Or at least, it would be great - if only. If only the clock didn't start ticking the day you signed up. Think about it. I am going to spend the next two and three quarter years of my life attending to this list, and the site wants me to come up with the whole list now? Not fair. I found the 'edit start date' button, but it's not obvious. As it is, the combination of idea overload, a list made in a hurry, and an immediate start date has resulted in lists that haven't been finished. Not tasks that haven't been finished. Lists. Fifteen items, maybe one of them done, seven hundred days to go, and no recent user activity. Frankly, I'm not surprised.

I've got a longlist of - well, I haven't actually counted it, but a lot of goals. (I'll post it in a few days, and request comments.) I'm not going to make my list by clicking indiscriminately on other people's goals. Oh, I'll certainly share goals with other people, but everything on my list will be something I really, truly, want to do.
stapsdoes101things: '101' superimposed on a camera lens (101photography)
Two I Finished

No. 98: Another row of badges on the camp blanket
Photo )

Well, I tried to take a photo of the entire row, but I had to stand on the bed to do it, and the result was all wobbly and you couldn't see what the badges were - which, to my mind, takes all the fun out it. This, therefore, is a picture of the bottom right hand corner of the embellished portion of my camp blanket. Do you see Würzburg up there at the top right? That's the last badge I added to the blanket before starting 101 in 1001. Edinburgh, down at the bottom right, is the last one. Going by this picture, it looks as if I added two rows; actually, it was only one and a half.

I cheated a little bit - the lion is a cheat, and Snoopy was my reward to myself for finishing NaNoWriMo in 2008. Mostly, though, they're legitimate.

Even in this modest collection you can see evidence of some of the goals I finished. There are three of the cathedrals from no. 20 (the magenta cross of nails is from Coventry); there's Edinburgh - I'd never been to Scotland before, so that took care of no. 68; there's France (no. 39 - there's a badge for Paris off to the left, as well).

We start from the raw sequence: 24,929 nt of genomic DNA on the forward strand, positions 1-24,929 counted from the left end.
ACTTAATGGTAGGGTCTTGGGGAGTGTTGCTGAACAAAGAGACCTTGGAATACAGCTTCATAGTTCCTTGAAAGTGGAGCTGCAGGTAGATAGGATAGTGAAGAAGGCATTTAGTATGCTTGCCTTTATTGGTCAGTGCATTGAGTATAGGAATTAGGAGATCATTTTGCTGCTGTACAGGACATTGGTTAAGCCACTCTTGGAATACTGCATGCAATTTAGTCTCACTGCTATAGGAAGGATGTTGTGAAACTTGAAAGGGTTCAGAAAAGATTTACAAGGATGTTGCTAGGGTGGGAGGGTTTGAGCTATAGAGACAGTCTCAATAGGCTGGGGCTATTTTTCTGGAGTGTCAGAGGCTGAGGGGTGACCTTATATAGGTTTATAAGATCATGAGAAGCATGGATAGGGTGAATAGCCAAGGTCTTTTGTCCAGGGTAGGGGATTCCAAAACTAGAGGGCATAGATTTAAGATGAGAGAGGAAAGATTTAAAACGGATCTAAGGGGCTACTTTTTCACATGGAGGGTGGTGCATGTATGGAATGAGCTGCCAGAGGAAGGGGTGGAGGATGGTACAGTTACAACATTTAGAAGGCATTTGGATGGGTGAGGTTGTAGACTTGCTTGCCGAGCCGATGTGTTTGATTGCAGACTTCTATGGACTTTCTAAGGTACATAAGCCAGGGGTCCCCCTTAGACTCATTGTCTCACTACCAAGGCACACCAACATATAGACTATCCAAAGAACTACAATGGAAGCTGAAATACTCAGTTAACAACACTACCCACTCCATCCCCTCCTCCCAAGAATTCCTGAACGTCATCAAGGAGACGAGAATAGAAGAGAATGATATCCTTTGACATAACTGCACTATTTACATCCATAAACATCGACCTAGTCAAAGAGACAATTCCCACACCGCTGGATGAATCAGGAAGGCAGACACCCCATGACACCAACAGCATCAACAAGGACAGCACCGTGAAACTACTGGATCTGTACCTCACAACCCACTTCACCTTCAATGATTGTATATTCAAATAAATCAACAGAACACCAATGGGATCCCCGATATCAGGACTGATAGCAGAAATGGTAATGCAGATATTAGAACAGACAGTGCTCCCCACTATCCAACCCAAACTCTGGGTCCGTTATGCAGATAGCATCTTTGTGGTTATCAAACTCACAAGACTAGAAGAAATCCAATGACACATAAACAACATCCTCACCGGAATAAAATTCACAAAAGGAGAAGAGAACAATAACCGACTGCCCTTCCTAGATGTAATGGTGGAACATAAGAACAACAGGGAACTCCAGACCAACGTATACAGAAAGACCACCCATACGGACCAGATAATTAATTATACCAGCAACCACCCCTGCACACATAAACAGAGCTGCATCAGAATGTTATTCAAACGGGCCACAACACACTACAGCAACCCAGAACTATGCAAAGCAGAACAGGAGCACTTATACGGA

This goal was fun, though occasionally frustrating - you wouldn't believe how many touristy kickshaw shops I went into in Durham, looking for a badge. I don't think I'll put it on the next list, but that's because I suspect that it will happen all by itself, just so long as I make myself go to enough interesting places.

No. 18: Herb Garden
Photo )

From the very top left: rosemary, sage (two plants, one happier than the other), chervil, mint, oregano (or perhaps marjoram - it never had a label), parsley, dill (very weedy, but the only one I grew from seed), tarragon, lemon verbena, chives, thyme. Also included in the picture are a lot of dead ivy leaves, which drop off the tree above the herb patch quicker than I can pick them up.

Some of these plants came from the Guildford house, where they had been permanently in pots, and were put into the earth pretty much as soon as we moved. Most of those have responded very well - all apart from the rosemary, which received wisdom says is impossible to kill. None the less, I seem to be managing it. Oh well.

Others came from the herb stall at the Guildford summer festival, and a couple more, along with the lavender out the front, from Woking market.

It's not the beautiful Elizabethan knot garden I had in my mind, but it's herbs, and they're growing in my garden, and I cook with them. I don't think I can ask for much more, really.